Mark Baxter reveals a simple equation to help all singers.
Singers need their voice to function well for long periods of time – day after day.
Yet, so many vocalists find themselves with swollen vocal folds, a reduced range and even complete voice loss.
That’s why it’s imperative, says Mark Baxter, that singers learn the effects of time and friction on their voice.
When singers understand the special equation, then the roles of vocal warm ups, vocal rest and advice from doctors and coaches begins to make sense.
Just look at this equation for yourself in this video:
See Mark’s Article: Herbs to the Rescue for a breakdown of which herbs and drugs really do help your voice.
My Reactions to This Week’s Peer Review Vids
Cassie Graves – “He Don’t Care” (Original)
Damn girl! What a voice! It’s great to hear a singer with no inhibitions deliver a chorus like that. Great tone. Great pitch. Great connection to lyrics. Ironically, I would have been even more moved if the song was shorter (3:30). Less is more with you – it will make people want to hear it again.
Maddie Linyard – “I Don’t Believe You” (Cover)
This is a great song for your voice Maddie. You’re unafraid to let the phrases linger and pause – that’s very mature. I think the only problem is that you’re singing in your bedroom. The small size of the room is influencing you to hold back your volume. You’ll get a deeper richer tone on those choruses if you sing them louder. Don’t let your voice reflect the size of the room – let it reflect the size of your heart.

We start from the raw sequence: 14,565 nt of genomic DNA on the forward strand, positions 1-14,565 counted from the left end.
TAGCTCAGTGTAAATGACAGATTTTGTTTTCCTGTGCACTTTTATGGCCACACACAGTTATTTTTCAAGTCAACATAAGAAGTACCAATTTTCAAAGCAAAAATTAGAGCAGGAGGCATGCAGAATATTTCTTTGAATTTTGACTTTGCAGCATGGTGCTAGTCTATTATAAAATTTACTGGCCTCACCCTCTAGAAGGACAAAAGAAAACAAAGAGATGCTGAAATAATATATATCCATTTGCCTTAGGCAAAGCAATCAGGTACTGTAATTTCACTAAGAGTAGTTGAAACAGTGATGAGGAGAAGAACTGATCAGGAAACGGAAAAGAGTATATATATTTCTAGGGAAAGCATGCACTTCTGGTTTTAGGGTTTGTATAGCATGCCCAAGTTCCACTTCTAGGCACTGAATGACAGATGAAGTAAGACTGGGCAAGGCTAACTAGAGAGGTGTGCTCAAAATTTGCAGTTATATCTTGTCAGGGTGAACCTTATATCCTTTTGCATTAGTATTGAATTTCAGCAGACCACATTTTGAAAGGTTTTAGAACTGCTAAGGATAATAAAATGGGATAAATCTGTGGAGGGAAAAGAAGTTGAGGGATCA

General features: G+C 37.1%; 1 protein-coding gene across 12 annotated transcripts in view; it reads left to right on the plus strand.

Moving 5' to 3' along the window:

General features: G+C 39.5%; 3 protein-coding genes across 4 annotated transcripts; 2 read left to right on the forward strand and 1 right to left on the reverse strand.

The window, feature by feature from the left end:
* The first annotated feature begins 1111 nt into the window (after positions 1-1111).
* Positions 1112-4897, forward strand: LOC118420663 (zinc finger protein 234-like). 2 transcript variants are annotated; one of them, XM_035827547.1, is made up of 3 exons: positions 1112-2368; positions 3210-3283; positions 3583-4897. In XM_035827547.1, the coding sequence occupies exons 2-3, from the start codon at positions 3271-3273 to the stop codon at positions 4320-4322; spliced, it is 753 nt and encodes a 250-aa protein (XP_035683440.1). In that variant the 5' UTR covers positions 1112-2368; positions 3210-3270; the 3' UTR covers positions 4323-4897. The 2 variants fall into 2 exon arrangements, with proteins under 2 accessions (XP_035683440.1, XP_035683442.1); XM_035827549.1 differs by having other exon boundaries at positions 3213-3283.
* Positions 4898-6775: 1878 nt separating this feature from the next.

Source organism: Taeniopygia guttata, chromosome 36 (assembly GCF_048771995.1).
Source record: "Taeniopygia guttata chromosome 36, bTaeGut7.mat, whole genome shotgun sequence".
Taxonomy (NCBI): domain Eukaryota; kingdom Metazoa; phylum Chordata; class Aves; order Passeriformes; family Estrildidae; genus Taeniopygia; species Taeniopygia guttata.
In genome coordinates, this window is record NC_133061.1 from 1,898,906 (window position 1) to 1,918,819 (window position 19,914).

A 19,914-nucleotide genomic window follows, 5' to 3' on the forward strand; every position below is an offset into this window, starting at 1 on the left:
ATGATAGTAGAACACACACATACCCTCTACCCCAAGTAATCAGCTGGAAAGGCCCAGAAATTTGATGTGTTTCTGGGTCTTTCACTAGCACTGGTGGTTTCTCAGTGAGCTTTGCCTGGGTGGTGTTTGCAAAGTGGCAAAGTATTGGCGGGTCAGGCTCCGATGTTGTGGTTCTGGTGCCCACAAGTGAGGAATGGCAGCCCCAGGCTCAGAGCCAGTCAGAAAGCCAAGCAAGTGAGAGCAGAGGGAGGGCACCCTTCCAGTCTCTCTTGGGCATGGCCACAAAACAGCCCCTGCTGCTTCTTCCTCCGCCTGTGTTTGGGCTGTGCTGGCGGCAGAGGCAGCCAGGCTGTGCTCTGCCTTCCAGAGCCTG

Mark Baxter has worked as a coach with Aerosmith, Journey, Goo Goo Dolls — and many others. He is the author of The Rock-n-Roll Singer’s Survival, creator of The Singer’s Toolbox instructional DVD, Sing Like an Idol instructional CD. Mark operates vocal studios in New York, Boston, Los Angeles and online via Skype. Visit his website: VoiceLesson
You can read more of Mark’s work here.